WHO IS SUING WHOM The contents of Who’s Suing Whom is provided by a thirdparty resource and is accurate according to public court documents. Some of these cases may have been resolved by publication date. DEFENDANT Arrowsmith Roofing Ltd 2767 Powder Point Rd, Nanoose Bay, BC PLAINTIFF Canada Gypsum Management and Supply Inc CLAIM $10,156 DEFENDANT Cancor Cutting & Coring Ltd 1106 Surfside Dr, Qualicum Beach, BC PLAINTIFF AB Edie Equities Inc CLAIM $201,500

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DEFENDANT Coast Capital Insurance Service Ltd

110-29 Helmcken Rd, Victoria, BC Towes, Michael James CLAIM $35,276 DEFENDANT Cosmo Prof 7385 2-772 Bay St, Victoria, BC PLAINTIFF Cardinal Point Health Centre CLAIM $15,036 DEFENDANT Dons Boat Transport Ltd 3rd Flr 26 Bastion Square, Victoria, BC PLAINTIFF Burrell, Mike CLAIM $13,371

DEFENDANT Dscreet Health Inc 4029 Blackberry Lane, Victoria, BC PLAINTIFF Cheng, Gary Chi Lap CLAIM $35,216

DEFENDANT ER A Strata Corp Exec Council EPS 2516 728 Yates St, Victoria, BC PLAINTIFF McBride, Richard Alan CLAIM $35,000

DEFENDANT Dscreet Health Inc 4029 Blackberry Lane, Victoria, BC PLAINTIFF Cheng, Randal Gee Chong CLAIM $35,216

DEFENDANT International Composting Corporation 4th Flr 1007 Fort St, Victoria, BC PLAINTIFF Lundy, Christopher CLAIM $15,556

DEFENDANT Dscreet Health Inc 4029 Blackberry Lane, Victoria, BC PLAINTIFF Mok, Henry Kwok Ming CLAIM $35,216

Kania Industries Inc 2345C Delinea Pl, Nanaimo, BC PLAINTIFF Vonisenburg, Alexander Furst CLAIM $20,496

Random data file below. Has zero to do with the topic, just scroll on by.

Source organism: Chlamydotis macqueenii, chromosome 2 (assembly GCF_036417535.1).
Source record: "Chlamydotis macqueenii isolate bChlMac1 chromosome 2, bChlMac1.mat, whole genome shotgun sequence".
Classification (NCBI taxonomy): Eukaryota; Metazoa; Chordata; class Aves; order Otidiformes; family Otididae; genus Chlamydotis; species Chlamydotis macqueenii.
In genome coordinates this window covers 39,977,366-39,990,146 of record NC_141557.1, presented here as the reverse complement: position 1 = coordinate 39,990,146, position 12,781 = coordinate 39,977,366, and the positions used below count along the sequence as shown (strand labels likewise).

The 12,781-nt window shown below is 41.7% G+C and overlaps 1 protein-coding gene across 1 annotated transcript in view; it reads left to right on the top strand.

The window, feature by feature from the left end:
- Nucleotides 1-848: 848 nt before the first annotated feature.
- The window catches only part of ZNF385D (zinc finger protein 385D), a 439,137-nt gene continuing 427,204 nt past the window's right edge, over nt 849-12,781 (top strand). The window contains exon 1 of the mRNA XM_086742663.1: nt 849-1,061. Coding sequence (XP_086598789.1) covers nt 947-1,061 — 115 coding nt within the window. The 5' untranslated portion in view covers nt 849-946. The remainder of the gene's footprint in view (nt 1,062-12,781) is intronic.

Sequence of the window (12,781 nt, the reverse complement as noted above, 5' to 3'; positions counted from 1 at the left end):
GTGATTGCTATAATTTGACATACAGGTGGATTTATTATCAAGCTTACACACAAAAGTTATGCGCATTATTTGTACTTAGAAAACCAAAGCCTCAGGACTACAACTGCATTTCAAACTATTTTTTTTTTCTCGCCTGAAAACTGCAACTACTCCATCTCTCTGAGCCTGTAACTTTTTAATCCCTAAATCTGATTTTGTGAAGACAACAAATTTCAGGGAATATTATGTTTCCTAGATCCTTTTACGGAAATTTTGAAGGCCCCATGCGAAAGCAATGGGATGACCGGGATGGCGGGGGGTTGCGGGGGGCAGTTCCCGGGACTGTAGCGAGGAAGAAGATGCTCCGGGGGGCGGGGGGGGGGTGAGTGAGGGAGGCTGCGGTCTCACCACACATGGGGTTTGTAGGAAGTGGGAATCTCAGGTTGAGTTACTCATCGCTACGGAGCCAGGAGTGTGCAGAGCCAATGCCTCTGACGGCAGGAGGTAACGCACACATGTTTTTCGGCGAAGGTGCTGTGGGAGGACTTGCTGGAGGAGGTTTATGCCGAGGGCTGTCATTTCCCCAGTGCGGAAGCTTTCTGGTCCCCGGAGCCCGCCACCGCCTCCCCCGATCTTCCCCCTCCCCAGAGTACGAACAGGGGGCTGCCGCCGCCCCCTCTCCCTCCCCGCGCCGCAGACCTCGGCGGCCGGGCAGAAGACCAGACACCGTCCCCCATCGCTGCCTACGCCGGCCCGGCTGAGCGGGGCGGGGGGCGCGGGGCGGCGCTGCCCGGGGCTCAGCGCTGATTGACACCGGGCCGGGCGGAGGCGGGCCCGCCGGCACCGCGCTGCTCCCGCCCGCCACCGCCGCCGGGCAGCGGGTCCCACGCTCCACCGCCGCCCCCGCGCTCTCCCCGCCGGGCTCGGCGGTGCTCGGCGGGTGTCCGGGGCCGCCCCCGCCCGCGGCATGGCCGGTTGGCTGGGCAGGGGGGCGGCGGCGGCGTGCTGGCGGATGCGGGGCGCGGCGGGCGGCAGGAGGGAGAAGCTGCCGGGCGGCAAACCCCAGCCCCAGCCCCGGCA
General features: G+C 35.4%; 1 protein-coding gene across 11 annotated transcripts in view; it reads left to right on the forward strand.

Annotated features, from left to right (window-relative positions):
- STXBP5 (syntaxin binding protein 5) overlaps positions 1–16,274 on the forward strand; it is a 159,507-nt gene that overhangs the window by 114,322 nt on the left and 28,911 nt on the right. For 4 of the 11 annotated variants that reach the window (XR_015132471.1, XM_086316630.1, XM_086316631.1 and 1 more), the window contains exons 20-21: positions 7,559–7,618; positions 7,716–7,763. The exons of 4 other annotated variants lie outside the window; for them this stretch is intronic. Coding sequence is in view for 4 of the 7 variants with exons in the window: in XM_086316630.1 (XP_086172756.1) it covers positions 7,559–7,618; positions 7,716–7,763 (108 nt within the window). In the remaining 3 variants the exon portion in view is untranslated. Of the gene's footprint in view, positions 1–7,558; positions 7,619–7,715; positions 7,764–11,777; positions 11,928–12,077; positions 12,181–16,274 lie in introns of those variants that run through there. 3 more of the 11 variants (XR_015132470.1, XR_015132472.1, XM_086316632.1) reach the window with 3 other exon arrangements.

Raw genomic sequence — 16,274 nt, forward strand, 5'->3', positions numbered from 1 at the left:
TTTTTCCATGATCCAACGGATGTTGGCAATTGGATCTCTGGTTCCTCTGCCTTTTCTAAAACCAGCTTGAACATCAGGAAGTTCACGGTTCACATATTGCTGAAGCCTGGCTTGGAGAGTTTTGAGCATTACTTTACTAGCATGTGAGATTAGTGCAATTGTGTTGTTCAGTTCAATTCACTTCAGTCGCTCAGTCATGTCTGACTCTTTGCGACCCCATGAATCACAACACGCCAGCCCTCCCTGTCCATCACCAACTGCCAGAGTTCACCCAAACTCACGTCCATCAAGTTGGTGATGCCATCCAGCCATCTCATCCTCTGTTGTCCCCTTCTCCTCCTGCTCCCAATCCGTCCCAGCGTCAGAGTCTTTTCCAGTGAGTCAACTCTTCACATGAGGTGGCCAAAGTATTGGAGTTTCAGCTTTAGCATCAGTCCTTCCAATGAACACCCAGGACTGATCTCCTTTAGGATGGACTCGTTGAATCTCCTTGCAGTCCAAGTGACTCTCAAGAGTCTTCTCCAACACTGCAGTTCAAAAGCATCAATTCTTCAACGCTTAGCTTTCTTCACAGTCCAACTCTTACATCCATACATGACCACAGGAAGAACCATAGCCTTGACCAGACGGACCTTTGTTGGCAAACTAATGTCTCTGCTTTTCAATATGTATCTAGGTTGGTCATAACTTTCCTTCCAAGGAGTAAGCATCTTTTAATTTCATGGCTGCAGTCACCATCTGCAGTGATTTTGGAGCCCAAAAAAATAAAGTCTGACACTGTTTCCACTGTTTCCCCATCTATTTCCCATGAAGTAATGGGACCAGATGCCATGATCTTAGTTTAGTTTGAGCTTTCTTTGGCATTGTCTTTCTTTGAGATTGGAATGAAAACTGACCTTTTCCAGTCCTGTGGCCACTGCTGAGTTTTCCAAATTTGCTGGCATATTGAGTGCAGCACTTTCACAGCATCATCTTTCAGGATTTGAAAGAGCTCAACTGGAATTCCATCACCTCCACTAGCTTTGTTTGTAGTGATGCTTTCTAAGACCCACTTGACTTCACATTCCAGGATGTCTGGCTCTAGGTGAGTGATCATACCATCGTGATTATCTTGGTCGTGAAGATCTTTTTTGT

Region

Project Address

Project Type

Project Details

Low Bidder / Award

Budget

Oak Bay

2251 Cadboro Bay Rd

Demolition/deconstruction

Construction Management - Demolition of Oak Bay Lodge

Unitech Construction Mgmt

Esquimalt

CFB Esquimalt

Institution new

Replacement of Existing SS Tower at Naden-92A

Luxton Construction

273,000

Esquimalt

CFB Esquimalt

Supply

Generator Rationalization

Kingsview Construction

872,000

Saanich

3100 Foul Bay Rd

Services

Roof Projects

Parker Johnston Industries

n/a

Saanich

4461 Interurban Rd

Institution add/alter

Camosun Innovates Lab ITT

Century Group Inc

n/a

Saanich

770 Vernon Ave

Institution add/alter

Municipal Hall and Annex Refit

Brenric Construction

276,800

Saanich

3100 Foul Bay Rd

Institution add/alter

College - Wilna Thomas Building Renewal

Heatherbrae Builders

n/a

Langford

3100 Constellation Ave

Institution new

Pexsisen Elem School - digital controls system for HVAC

Kerr Controls

n/a

Capital Regional Dist Jordan River

Supply

Delivery of Concrete

Independent Concrete

n/a

North Cowichan

6444 Ford Rd

Institution new

North Cowichan Civic Building - cast in place concrete

Scansa Construction

1,499,400

Nanaimo

745 Third St

Institution add/alter

Serauxmen Fencing & Netting

Milestone Equipment Contr

2,035,920

Cumberland

3699 Bevan Rd

Institution new

CVWMC Recycling Depot - Building Construction

D Mills Construction

226,550

Comox

19 Wing Comox

Institution add/alter

Barracks B25 Lounge Renovation to Quarters

Rolling Tides Construction

135,000

Comox

CFB Comox, Lazo

Supply

Overhead Doors

Island Overhead Door

300,000

Campbell River

Various locations

Roads & bridges

Road Construction & Maintenance

K & D Contracting

167,604

Port McNeill

355 Km Highway 19

Roads & bridges

All Steel Portable Bridges

Surespan Structures

350,000

46,000

February 2021


WHO IS SUING WHOM DEFENDANT Karmanah Wood Design Ltd 101-797 Goldstream Ave, Victoria, BC PLAINTIFF Arsenal Rentals Ltd CLAIM $11,343 DEFENDANT KD Gold Enterprises Ltd 5379 Kenwell Dr, Nanaimo, BC PLAINTIFF Silva, Juan CLAIM $5,020 DEFENDANT Leading Edge Roadworks Inc 102-575 10th St, Courtenay, BC PLAINTIFF Castle Fuels (2008) Inc CLAIM